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4: Polycystic ovary syndrome

Robert J Norman, Ruijin Wu and Marcin T Stankiewicz
Med J Aust 2004; 180 (3): 132-137.

Summary

  • Polycystic ovary syndrome (PCOS) is a common condition characterised by menstrual abnormalities and clinical or biochemical features of hyperandrogenism.

  • Features of PCOS may manifest at any age, ranging from childhood (premature puberty), teenage years (hirsutism, menstrual abnormalities), early adulthood and middle life (infertility, glucose intolerance) to later life (diabetes mellitus and cardiovascular disease).

  • While pelvic ultrasound examination is useful, many women without PCOS have polycystic ovaries; ultrasound evidence is not necessary for the diagnosis.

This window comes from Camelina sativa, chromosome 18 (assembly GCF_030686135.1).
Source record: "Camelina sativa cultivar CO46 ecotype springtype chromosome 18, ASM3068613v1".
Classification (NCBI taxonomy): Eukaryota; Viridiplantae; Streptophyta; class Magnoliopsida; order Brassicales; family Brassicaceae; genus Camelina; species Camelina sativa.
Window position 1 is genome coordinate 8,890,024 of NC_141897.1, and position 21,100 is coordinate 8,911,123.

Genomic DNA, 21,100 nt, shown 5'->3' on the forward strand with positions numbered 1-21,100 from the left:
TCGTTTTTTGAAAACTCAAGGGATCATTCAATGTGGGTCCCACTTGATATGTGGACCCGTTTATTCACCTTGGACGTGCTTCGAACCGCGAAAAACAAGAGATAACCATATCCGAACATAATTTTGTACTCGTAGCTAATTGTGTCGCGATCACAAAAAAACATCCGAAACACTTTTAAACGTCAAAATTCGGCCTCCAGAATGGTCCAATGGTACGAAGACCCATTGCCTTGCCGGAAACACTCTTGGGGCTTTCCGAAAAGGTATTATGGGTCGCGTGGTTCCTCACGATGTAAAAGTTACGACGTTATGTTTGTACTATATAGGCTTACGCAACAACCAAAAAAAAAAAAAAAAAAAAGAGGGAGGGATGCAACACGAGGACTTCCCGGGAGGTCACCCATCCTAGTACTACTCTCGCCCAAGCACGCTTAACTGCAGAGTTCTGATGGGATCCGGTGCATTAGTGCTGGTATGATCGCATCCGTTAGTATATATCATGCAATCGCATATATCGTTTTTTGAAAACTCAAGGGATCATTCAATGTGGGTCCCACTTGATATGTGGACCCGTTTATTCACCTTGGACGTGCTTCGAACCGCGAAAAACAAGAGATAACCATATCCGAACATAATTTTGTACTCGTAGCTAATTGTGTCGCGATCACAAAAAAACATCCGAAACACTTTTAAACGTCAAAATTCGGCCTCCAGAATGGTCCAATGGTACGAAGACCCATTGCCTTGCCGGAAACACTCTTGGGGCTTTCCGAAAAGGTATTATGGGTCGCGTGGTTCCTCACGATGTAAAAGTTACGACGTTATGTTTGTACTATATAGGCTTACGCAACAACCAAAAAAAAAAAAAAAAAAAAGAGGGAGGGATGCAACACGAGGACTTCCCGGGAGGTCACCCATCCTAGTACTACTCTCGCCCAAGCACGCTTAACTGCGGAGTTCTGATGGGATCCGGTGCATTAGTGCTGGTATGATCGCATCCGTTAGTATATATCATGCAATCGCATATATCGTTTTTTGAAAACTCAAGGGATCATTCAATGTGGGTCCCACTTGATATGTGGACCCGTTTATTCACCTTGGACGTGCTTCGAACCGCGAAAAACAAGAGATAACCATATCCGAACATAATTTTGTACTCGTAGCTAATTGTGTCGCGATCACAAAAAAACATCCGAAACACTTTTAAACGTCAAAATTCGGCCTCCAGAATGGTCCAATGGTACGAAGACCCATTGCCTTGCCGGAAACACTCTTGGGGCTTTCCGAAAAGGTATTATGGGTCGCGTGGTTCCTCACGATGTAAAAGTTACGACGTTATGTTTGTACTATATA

• Testing for glucose intolerance and hyperlipidaemia is wise, especially in obese women, as diabetes mellitus is common in PCOS.

  • Lifestyle changes as recommended in diabetes are fundamental for treatment; addition of insulin-sensitising agents (eg, metformin) may be valuable in circumstances such as anovulatory infertility.

  • Infertility can be treated successfully in most women by diet and exercise, clomiphene citrate with or without metformin, ovarian drilling, or ovulation induction with gonadotrophins; in-vitro fertilisation should be avoided unless there are other indications.

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  • Robert J Norman1
  • Ruijin Wu2
  • Marcin T Stankiewicz3

  • Reproductive Medicine Unit of the University of Adelaide (Repromed), Queen Elizabeth Hospital, Adelaide, SA.

Correspondence: 

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